- Bob Harig, Senior Golf Writer
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You can't ask for a better setting to live your dreams. The Sony Open in Hawaii offers a picturesque backdrop for the first full-field event of the year, and a good number of the players in the field will have a hard time believing their eyes.
The sights and sounds of Oahu are one thing. It's entirely another to play in your first PGA Tour event as a rookie. Many will make their debuts as full-fledged members.
This year's class of first-timers is a large one, 29 in all. There were 20 who made it through the PGA Tour Qualifying Tournament, another nine who qualified via the Nationwide Tour by finishing among the top 15 on the money list.
Of those 29, 12 players are from outside of the United States, led by five from Australia.
Starting Thursday, their quest begins to earn enough money to be among the top 125 at the end of the season. Gaining a spot in that all-important group means retaining their tour cards for 2004 and avoiding a trip back to the Q-school or the Nationwide Tour.
But here's the catch: Not all of them will get to play this week.
Those who graduate from Q-school or the Nationwide Tour are not automatically guaranteed a spot in each tournament. They are slotted in order based on their finish in each respective category behind those who were among the top 125 and hold other exemptions, such as tournament winners. Sometimes the field fills up before their number is called. Twenty-three of the 29 rookies are entered in this week's event.
That means Jeff Klein, 44, one of the unlikeliest of rookies, might have to wait to make his debut. A pro since 1988, he finally qualified for the tour in December. But he is an alternate for the Sony field and will only make it if a few players withdraw. If not, perhaps he'll get in at Phoenix or the Bob Hope.
Sweden's Carl Pettersson is also on the outside looking in. A winner last year on the European Tour and the first-round co-leader at the British Open, Pettersson was not assured a spot in Hawaii.
Among the rookies making their debuts in Honolulu:
Andy Miller, son of 1973 U.S. Open champion and television commentator Johnny Miller.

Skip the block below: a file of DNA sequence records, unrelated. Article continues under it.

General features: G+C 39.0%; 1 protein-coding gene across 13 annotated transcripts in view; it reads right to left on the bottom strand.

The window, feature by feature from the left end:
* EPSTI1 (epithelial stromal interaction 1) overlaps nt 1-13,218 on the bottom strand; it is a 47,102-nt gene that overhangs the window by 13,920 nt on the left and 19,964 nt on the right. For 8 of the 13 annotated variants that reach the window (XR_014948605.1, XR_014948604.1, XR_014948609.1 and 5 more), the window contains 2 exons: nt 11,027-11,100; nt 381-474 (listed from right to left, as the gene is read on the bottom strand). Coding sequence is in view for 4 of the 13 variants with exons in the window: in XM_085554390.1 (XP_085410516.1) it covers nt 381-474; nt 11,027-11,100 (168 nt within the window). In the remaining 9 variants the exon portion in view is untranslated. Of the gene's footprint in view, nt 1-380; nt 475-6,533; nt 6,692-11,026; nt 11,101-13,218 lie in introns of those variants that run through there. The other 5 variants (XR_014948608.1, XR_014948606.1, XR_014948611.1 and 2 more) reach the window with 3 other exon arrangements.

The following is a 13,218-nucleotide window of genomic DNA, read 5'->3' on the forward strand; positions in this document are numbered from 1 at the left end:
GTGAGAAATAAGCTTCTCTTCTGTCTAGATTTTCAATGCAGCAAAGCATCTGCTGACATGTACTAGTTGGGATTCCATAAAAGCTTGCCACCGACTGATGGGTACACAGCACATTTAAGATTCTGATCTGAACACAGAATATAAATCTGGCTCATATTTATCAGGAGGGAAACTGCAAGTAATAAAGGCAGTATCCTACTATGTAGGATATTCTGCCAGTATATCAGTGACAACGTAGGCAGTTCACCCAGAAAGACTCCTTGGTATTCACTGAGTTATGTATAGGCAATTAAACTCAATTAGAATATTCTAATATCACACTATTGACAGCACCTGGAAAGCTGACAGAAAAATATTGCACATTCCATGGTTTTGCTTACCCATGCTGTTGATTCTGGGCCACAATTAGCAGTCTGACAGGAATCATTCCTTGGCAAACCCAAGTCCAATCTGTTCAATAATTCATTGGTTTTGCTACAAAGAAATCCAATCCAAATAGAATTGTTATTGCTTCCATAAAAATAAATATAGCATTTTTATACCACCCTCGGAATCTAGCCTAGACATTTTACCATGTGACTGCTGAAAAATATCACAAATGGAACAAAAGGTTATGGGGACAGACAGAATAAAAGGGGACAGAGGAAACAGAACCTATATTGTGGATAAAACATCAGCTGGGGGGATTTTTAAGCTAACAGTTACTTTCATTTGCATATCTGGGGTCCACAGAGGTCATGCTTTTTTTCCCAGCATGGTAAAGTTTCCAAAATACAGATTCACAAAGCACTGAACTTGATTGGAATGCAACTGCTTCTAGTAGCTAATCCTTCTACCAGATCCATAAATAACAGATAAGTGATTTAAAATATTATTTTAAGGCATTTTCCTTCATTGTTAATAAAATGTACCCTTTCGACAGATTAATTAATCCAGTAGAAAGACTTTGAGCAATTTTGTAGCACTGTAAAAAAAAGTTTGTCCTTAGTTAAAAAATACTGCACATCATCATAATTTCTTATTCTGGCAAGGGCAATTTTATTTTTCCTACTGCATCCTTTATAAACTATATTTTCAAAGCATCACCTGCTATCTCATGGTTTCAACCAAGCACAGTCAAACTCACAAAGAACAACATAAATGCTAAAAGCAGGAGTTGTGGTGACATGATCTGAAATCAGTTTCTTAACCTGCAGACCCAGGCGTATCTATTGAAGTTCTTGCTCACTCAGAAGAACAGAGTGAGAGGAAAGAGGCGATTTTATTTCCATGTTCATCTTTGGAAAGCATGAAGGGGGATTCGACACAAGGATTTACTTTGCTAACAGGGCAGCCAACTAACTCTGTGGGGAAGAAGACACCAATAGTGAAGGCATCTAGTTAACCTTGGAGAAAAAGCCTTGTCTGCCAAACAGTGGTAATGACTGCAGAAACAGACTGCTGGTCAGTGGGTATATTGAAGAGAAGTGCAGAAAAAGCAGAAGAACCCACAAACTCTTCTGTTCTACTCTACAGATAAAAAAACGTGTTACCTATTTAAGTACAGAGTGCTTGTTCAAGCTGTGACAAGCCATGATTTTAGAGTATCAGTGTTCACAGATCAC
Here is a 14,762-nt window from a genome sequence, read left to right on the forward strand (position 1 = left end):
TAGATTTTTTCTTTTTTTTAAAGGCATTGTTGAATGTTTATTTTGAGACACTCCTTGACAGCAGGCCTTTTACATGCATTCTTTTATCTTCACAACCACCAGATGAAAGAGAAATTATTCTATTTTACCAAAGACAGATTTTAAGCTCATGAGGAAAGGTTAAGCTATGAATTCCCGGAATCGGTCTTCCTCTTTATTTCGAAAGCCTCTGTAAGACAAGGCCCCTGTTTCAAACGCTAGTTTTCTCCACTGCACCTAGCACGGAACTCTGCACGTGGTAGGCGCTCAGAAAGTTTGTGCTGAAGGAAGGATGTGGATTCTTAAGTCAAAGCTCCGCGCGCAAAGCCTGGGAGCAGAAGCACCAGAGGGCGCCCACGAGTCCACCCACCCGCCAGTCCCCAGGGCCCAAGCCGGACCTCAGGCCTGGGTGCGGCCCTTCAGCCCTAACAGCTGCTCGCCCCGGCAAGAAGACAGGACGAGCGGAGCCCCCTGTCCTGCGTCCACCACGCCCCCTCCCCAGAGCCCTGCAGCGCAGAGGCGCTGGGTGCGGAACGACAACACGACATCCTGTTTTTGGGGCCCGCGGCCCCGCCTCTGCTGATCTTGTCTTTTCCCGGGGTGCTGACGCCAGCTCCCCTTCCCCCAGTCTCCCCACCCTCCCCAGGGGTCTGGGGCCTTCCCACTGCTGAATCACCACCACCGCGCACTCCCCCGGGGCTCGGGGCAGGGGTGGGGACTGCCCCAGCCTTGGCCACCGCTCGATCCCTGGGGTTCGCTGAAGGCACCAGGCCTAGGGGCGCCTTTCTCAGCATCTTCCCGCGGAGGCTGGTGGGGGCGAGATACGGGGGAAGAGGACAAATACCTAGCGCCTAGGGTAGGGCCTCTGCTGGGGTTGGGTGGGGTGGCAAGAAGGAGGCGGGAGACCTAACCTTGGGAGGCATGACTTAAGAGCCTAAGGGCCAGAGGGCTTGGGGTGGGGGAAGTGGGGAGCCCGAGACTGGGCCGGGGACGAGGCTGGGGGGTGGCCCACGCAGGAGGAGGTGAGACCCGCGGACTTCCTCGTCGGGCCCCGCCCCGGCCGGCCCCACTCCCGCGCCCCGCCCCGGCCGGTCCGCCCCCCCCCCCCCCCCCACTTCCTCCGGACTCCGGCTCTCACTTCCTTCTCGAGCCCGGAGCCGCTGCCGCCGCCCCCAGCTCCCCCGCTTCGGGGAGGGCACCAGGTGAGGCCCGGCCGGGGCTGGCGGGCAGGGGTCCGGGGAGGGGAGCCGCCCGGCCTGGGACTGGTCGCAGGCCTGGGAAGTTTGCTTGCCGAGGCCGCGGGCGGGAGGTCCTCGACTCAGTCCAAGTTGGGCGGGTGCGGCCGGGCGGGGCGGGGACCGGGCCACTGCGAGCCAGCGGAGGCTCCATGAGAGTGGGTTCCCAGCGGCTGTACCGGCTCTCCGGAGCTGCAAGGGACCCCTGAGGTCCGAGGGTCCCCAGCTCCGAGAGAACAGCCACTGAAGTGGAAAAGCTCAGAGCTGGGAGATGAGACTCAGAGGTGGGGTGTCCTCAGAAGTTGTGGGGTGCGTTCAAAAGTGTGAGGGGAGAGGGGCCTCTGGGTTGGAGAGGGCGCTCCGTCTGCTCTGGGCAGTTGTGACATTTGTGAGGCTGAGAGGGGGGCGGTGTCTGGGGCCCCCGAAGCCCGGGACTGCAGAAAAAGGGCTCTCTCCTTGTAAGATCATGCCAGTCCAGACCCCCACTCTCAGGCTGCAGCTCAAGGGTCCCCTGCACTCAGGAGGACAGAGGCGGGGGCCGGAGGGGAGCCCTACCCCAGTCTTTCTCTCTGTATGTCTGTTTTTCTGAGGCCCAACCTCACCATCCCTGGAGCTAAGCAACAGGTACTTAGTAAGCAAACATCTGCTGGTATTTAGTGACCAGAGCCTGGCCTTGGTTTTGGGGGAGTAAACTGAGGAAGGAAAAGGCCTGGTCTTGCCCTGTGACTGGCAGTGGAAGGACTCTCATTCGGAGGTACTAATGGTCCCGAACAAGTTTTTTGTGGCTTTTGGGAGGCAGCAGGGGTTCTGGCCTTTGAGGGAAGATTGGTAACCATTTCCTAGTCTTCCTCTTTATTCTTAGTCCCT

New Zealand native Steven Alker, who has played in Europe, Asia, Australia and on the Nationwide Tour en route to the big leagues.
Australia's James McLean, who won an NCAA title at the University of Minnesota.
Four-time European Tour winner Alex Cejka.
Two-time Australian Open champ and 21-year-old phenom Aaron Baddeley.
They've all made it to the PGA Tour. But the dream is just beginning, with nothing assured.
The Big Question
Can the Big Easy do it again?
Ernie Els has to be the favorite this week after his commanding performance in Maui, where he won the season-opening Mercedes Championship by eight strokes and shattered the PGA Tour scoring record at 31-under last weekend. Does Els slow down or keep pushing the gas?
Els has never won the PGA Tour money title, never even led the money list until this week. What would two victories to start the year do? Even a high finish would give him a huge jump, despite the enormous amount of cash still up for grabs the rest of the year.
"Let's see where it takes me,'' Els said. "I've just got to keep on working, keep my discipline. I don't want to go backward. I just want to keep going forward.''
Five Things To Watch
1. The field in Hawaii has nine of the top 25 in the World Golf Ranking, including four from the top 10: Els, Sergio Garcia, Retief Goosen and Vijay Singh. The others from the top 25 are Jim Furyk, Chris DiMarco, Robert Allenby, Charles Howell III and Rich Beem.
2. There are nine past champions in the field: Jerry Kelly (2002), Brad Faxon (2001), Paul Azinger (2000), Jeff Sluman (1999), John Huston (1998), Jim Furyk (1996), John Cook (1992), Gene Sauers (1989), and Corey Pavin (1986, '87).